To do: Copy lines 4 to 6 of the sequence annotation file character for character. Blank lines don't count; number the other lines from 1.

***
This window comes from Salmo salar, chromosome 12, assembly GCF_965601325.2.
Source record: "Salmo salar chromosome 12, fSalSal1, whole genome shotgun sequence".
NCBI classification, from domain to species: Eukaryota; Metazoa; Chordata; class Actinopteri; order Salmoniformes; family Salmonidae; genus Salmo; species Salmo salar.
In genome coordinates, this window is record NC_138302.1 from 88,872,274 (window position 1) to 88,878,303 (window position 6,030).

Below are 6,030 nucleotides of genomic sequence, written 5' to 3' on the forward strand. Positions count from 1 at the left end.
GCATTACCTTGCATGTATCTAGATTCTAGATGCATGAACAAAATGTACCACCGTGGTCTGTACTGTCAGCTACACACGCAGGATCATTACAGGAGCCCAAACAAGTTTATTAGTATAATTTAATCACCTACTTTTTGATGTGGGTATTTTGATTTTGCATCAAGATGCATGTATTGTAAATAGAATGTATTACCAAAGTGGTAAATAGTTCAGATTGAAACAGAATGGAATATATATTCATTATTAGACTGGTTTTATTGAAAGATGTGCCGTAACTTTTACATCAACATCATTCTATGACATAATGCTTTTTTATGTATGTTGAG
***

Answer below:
In genome coordinates, this window is record NC_138302.1 from 88,872,274 (window position 1) to 88,878,303 (window position 6,030).

Below are 6,030 nucleotides of genomic sequence, written 5' to 3' on the forward strand. Positions count from 1 at the left end.
GCATTACCTTGCATGTATCTAGATTCTAGATGCATGAACAAAATGTACCACCGTGGTCTGTACTGTCAGCTACACACGCAGGATCATTACAGGAGCCCAAACAAGTTTATTAGTATAATTTAATCACCTACTTTTTGATGTGGGTATTTTGATTTTGCATCAAGATGCATGTATTGTAAATAGAATGTATTACCAAAGTGGTAAATAGTTCAGATTGAAACAGAATGGAATATATATTCATTATTAGACTGGTTTTATTGAAAGATGTGCCGTAACTTTTACATCAACATCATTCTATGACATAATGCTTTTTTATGTATGTTGAG